Chrome, Firefox, Explorer, Safari were all hacked at the Pwn2Own contest in Vancouver this week. Well, it’s not the good news we all wanted to hear, but the Pwn2Own conference is the kind of conference that rewards hackers by revealing their hacks to the public.
And that’s a good thing. In time, developers of Chrome, Firefox, Explorer and Safari can submit fixes to patch their browsers. But, it doesn’t bode well when hackers continually find browser security holes on a yearly basis.
The biggest winner this year is South Korean security researcher and serial browser hacker JungHoon Lee, also known online as lokihardt. His Google Chrome attack earned him the largest payout for a single exploit in the history of the competition.
He earned $75,000 for the Chrome bug, an extra $25,000 for a privilege escalation to SYSTEM and another $10,000 for also hitting the browser’s beta version for a total of $110,000.
Mozilla just released Firefox 4 Beta for Android phones. This is awesome news for Firefox admirers. Firefox 4 will be available for download on any Android 2.0 or newer based smart phone and the Nokia N900. From Yahoo/PC World:
The beta versions include a feature called Sync, which synchronizes a user’s tabs, history, bookmarks and passwords between the Firefox browser on a desktop PC and that on the smartphone. The browser also comes with what Mozilla calls the Awesome Screen, which gives the user access to recent browsing history, bookmarks and tabs by tapping on the browser’s address bar. The start screen shows tabs from the last time the user accessed the Internet, tabs from the PC and suggests add-ons to the browser to personalize it.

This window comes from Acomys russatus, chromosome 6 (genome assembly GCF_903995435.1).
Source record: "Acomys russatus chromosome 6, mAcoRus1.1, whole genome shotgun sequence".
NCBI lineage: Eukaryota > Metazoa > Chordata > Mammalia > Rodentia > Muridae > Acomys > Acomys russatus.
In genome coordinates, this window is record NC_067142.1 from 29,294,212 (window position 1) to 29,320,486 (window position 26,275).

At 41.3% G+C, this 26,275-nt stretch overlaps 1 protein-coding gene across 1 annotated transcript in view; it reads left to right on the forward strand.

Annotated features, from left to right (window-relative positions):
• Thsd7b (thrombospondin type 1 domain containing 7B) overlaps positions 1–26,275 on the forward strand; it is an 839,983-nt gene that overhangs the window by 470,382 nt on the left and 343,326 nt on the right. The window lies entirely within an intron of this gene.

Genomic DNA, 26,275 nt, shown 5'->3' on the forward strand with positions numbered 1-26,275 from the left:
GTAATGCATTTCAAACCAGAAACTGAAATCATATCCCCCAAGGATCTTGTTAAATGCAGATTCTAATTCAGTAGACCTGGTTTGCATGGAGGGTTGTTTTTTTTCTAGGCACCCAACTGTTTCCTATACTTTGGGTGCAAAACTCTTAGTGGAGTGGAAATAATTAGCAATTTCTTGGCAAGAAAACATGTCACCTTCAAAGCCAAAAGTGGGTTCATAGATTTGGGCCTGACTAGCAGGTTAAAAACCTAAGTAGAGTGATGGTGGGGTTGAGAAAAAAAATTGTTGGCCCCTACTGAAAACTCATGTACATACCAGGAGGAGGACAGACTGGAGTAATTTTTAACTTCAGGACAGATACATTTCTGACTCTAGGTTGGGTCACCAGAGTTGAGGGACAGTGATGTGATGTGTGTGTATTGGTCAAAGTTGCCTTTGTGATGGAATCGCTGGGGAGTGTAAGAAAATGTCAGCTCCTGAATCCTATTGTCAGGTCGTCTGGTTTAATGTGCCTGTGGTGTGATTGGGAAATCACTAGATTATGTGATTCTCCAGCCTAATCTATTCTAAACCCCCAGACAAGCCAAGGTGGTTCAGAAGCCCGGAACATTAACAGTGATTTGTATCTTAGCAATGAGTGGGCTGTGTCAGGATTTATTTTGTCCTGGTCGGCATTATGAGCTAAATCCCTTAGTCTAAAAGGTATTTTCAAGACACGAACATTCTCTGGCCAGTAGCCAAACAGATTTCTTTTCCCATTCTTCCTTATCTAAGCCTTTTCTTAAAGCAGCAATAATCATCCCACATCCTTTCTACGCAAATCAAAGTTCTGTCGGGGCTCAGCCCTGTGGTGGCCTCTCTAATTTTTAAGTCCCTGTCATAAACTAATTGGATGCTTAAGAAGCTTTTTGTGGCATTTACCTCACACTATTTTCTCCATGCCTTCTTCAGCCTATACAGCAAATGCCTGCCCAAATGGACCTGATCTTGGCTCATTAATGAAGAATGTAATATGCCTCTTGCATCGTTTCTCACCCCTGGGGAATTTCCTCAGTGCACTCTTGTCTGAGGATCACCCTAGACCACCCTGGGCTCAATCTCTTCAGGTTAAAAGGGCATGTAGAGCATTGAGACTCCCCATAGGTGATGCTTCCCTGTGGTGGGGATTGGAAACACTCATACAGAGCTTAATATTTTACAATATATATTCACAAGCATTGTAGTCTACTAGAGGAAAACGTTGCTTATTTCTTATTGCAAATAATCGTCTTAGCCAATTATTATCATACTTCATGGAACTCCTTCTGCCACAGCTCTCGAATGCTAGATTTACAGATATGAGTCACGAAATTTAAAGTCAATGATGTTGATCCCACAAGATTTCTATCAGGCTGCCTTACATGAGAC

Firefox for mobile is available for the Nokia N900, or for phones running Android 2.0 or newer. It has been tested on the Nexus One, HTC’s Desire and EVO 4G, and Motorola’s Droid 2. The browser should work on other Android-based smartphones from Motorola and HTC, as well, including the Desire Z (T-Mobile G2), Droid Incredible, Droid X and the Milestone (Verizon Droid), but hasn’t been tested on these devices. The Samsung Galaxy S, and its various different U.S. versions, is also included in the latter group, according to a list of compatible phones on Mozilla’s Website.
To improve speed and responsiveness, the browser runs the user interface in a separate process from the one rendering Web content. The split allows Firefox to react faster to user input while pages are loading, according to Mozilla.
If you’re like me, you probably have several browsers installed in your favorite desktop whether it’s Windows or Linux. In Windows, I have IE, Firefox, Chrome and Safari. In Linux, I have Firefox and Chrome. Ever wonder which browser is faster.
Do the numbers mean anything? All I know is the higher the number, the better. Here’s the V8 Benchmark page explanation.
Here’s the latest browser market share according to Net Applications:
- Microsoft Internet Explorer: 60%
- Mozilla Firefox: 25%
- Google Chrome: 6.7%
- Apple Safari: 4.7%
- Opera: 2.3%
IE still has sizeable command of market, but it’s shrinking rapidly. It could be worse. Microsoft relishes on the fact that IE is included in every Windows OS product. To get Firefox and Chrome, you really have to get out of your way to download and install it. Safari is also standard in every Mac, but it’s also available in Windows.
I just searched Google and was amazed by the number of browsers available for Linux. There are at least a couple of dozen browsers actively in development. The most popular browsers are Mozilla’s Firefox, Konqueror, Galeon and Opera. Firefox and Opera have Windows versions available for download. They are free. Gratis!
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